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E-book details Palo Alto resident's North Korea ordeal

Merrill Newman's six-week detention included tense behind-the-scenes diplomacy and his own strategies of defiance

The interrogations in the Pyongyang hotel room were stressful for Merrill Newman.

The retired Silicon Valley executive would face a North Korean man known only as "the investigator," who sat in silhouette, his face obscured. Over and over, sometimes yelling, the communist official would demand that Newman, a Korean War veteran, apologize for his so-called "illegal acts."

"If you do not tell us everything honestly, fully, and in great detail … you will not be able to return to your home country," the man threatened, according to an account released this month of the Palo Alto resident's stunning 2013 detention.

For more than a year, the details of then-85-year-old Newman's 44-day ordeal in North Korea have been shrouded in mystery. While he was captive, the communist country's culture of secrecy and the United States' lack of diplomatic relations with North Korea made it nearly impossible to know what was happening to Newman. Then there was the silence of his distraught family members, who were advised not to jeopardize his safety by speaking out and putting North Korea on the defensive.

When Newman returned to the U.S., the private octogenarian declined media interviews as he recovered and reintegrated into life in Palo Alto.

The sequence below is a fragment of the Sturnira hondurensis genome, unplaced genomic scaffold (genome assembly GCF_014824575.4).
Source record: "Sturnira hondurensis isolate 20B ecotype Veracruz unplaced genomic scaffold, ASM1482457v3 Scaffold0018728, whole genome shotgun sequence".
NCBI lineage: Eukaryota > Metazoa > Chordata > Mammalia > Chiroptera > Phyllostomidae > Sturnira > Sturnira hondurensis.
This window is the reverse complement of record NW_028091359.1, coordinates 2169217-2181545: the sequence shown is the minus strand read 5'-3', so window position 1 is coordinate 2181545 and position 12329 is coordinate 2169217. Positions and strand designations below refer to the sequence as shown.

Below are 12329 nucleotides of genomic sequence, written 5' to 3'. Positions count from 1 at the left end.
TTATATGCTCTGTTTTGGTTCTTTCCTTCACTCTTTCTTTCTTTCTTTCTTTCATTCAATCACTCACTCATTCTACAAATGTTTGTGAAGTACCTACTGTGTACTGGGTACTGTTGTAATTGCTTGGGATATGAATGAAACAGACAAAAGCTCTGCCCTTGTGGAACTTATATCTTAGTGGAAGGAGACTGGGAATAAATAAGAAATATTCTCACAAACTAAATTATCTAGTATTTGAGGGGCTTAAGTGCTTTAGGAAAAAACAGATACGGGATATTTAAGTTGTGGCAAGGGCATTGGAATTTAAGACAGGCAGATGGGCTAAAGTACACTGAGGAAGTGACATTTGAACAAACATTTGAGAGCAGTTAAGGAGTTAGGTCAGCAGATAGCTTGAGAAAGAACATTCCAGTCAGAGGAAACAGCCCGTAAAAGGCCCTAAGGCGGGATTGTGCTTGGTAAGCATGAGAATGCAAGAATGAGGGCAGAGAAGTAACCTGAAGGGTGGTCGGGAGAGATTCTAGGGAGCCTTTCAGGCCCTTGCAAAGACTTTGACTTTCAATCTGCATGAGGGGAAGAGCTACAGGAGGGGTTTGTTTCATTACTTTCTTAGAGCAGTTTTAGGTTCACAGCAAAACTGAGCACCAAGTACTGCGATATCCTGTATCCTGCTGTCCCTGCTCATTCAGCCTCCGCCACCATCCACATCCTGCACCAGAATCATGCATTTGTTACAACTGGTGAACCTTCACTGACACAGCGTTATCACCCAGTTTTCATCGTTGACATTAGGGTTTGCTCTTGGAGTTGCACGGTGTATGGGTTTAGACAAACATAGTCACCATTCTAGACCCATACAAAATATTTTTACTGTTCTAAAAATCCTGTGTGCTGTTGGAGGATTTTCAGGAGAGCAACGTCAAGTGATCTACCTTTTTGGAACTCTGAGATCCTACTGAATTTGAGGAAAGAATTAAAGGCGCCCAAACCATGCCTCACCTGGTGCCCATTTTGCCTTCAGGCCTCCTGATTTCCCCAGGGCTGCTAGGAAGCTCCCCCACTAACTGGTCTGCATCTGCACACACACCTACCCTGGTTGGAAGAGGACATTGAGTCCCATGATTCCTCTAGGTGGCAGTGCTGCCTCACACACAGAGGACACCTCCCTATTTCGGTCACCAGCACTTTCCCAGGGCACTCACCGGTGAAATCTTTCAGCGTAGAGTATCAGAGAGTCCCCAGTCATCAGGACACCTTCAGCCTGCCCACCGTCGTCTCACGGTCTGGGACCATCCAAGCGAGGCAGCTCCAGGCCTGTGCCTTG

Now, an e-book written by Mike Chinoy, senior fellow at the U.S-China Institute at USC and a foreign correspondent for CNN for 24 years, tells the tale of Newman's captivity and the harrowing behind-the-scenes efforts to free him. Based on interviews with Newman, his family and those who worked to secure Newman's release, "The Last P.O.W." is a straightforward narrative that describes their rollercoaster of bewilderment, frustration, fear, false hopes and finally jubilation.

The book reveals that neither Newman nor his wife, Lee, had any qualms about the planned 10-day vacation in October 2013, which he took with his friend Bob Hamdrla.

"I was perfectly comfortable," Lee told Chinoy. "It wasn't something that had any significance for me."

Newman, a lieutenant in the U.S. Army in the Korean War, even contacted some former military comrades, now in Seoul, South Korea, to ask if they knew of "anyone special" he could see in North Korea.